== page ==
On the flip side of this, if your discomfort at your friend's milestone really is out of concern — sit down. Take a breath. You are only responsible for what you do in this world. Unless they are in some kind of legitimate danger, the only thing you can do as a friend is be supportive of them if it works, and remain supportive of them if they fail. But it is not your job to fix them. Do not make other people's problems your problems. You've got your own hustle to focus on. Which leads me to ... 

It's A Waste Of Your Precious Time And Energy 

It's the psychological version of "it takes more muscles to frown than to smile". I'm not going to tell you that you have to smile over everyone's good news — (Lord knows we've been told to smile enough for one lifetime) — but actively being annoyed, badmouthing, or even just thinking negative thoughts about someone else's achievements is incredibly exhausting and unproductive. Funnel that time and energy into worthy pursuits. 

It Is Sucking Joy Out Of A World That Is Already Sometimes Hard To Find Joy In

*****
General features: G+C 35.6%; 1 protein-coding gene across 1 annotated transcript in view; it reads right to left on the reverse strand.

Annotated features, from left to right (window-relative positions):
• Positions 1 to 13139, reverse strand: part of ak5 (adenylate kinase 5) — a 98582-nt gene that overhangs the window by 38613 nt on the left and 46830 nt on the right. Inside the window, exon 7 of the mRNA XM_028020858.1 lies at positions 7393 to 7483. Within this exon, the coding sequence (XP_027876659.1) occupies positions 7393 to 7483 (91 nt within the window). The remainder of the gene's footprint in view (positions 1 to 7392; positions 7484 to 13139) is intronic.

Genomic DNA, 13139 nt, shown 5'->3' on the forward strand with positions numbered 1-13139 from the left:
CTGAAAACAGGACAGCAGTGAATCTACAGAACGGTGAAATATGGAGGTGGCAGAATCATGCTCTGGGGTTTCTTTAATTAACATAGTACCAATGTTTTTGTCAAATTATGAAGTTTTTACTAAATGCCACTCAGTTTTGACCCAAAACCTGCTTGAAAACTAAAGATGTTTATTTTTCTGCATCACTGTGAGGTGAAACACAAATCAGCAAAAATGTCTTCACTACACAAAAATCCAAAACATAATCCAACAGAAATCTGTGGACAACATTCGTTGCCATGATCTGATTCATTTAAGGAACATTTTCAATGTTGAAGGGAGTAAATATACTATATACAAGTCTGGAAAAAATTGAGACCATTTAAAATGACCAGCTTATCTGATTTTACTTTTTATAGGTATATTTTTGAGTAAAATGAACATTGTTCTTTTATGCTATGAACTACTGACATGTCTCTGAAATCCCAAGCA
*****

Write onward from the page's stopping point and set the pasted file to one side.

Let's get real grim, real quick: we're all gonna die someday. Everything you enjoy is going to disappear at some point or another. Most days that you spend on this planet you will do the same things over and over and over again, with a few awesome and terrible moments that punctuate it. I'm not saying this to be the Biggest Bummer On The Planet (TM), but because it just goes to show how rare and awesome opportunities for real joy are — and when you let yourself share in other people's joy, you multiply it to a staggering degree. 

Someday You're Going To Hit Milestones, And Want People To Be Supportive Of You 

Someday (SOON!) you're going to have the awesome breakthrough, snag the dream job, move to the big city, move in with someone you love, or get married or have some kids, if the life suits ya. If any of those are things you want, of course you have imagined in your mind's eye what it's like to achieve them — and of course in that image you have, your loved ones have been supportive and happy for you. As the saying goes, Facebook like unto others as you would want Facebook liked unto you. 

Images: Unsplash (1, 2, 3); Fotolia